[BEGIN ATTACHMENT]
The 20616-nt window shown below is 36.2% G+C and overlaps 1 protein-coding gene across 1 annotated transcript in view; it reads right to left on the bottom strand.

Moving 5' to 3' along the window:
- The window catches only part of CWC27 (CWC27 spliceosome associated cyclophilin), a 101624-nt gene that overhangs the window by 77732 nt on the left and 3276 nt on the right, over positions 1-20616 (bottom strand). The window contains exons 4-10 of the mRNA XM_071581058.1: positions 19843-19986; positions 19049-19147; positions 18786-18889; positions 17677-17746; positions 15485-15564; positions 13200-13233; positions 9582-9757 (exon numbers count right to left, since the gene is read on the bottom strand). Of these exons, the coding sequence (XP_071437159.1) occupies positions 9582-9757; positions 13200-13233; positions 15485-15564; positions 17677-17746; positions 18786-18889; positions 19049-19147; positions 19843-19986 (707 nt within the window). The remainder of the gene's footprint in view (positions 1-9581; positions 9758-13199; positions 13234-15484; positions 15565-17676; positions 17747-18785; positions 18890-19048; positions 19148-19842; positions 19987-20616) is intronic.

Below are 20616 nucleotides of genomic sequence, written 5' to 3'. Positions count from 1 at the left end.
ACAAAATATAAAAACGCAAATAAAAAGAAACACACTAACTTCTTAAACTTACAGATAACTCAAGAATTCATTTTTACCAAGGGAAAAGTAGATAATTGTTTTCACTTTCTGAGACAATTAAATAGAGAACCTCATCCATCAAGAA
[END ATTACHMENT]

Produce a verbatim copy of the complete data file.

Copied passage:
The 20616-nt window shown below is 36.2% G+C and overlaps 1 protein-coding gene across 1 annotated transcript in view; it reads right to left on the bottom strand.

Moving 5' to 3' along the window:
- The window catches only part of CWC27 (CWC27 spliceosome associated cyclophilin), a 101624-nt gene that overhangs the window by 77732 nt on the left and 3276 nt on the right, over positions 1-20616 (bottom strand). The window contains exons 4-10 of the mRNA XM_071581058.1: positions 19843-19986; positions 19049-19147; positions 18786-18889; positions 17677-17746; positions 15485-15564; positions 13200-13233; positions 9582-9757 (exon numbers count right to left, since the gene is read on the bottom strand). Of these exons, the coding sequence (XP_071437159.1) occupies positions 9582-9757; positions 13200-13233; positions 15485-15564; positions 17677-17746; positions 18786-18889; positions 19049-19147; positions 19843-19986 (707 nt within the window). The remainder of the gene's footprint in view (positions 1-9581; positions 9758-13199; positions 13234-15484; positions 15565-17676; positions 17747-18785; positions 18890-19048; positions 19148-19842; positions 19987-20616) is intronic.

Below are 20616 nucleotides of genomic sequence, written 5' to 3'. Positions count from 1 at the left end.
ACAAAATATAAAAACGCAAATAAAAAGAAACACACTAACTTCTTAAACTTACAGATAACTCAAGAATTCATTTTTACCAAGGGAAAAGTAGATAATTGTTTTCACTTTCTGAGACAATTAAATAGAGAACCTCATCCATCAAGAA